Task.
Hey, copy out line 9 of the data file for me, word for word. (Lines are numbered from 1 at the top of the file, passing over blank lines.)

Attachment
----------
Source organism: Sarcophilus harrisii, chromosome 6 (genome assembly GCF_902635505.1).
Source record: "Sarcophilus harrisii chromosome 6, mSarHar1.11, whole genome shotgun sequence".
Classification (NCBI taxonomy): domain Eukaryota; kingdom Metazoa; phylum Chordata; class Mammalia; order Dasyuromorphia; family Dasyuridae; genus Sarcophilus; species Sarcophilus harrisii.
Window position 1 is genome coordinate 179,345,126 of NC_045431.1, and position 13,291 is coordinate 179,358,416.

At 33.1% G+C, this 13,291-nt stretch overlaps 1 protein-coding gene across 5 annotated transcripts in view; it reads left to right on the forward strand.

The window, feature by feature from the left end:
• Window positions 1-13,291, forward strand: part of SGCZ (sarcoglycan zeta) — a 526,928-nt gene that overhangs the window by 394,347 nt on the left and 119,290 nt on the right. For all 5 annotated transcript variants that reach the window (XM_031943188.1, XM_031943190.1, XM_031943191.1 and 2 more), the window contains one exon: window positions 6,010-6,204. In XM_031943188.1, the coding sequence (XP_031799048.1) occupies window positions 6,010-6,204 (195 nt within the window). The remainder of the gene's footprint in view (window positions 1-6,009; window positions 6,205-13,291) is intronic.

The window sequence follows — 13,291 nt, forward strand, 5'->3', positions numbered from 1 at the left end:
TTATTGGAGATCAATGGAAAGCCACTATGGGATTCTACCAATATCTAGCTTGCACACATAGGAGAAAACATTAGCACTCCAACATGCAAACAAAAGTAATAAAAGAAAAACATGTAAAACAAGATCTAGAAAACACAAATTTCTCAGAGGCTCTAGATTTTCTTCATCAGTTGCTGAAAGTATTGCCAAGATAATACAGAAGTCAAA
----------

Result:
TTATTGGAGATCAATGGAAAGCCACTATGGGATTCTACCAATATCTAGCTTGCACACATAGGAGAAAACATTAGCACTCCAACATGCAAACAAAAGTAATAAAAGAAAAACATGTAAAACAAGATCTAGAAAACACAAATTTCTCAGAGGCTCTAGATTTTCTTCATCAGTTGCTGAAAGTATTGCCAAGATAATACAGAAGTCAAA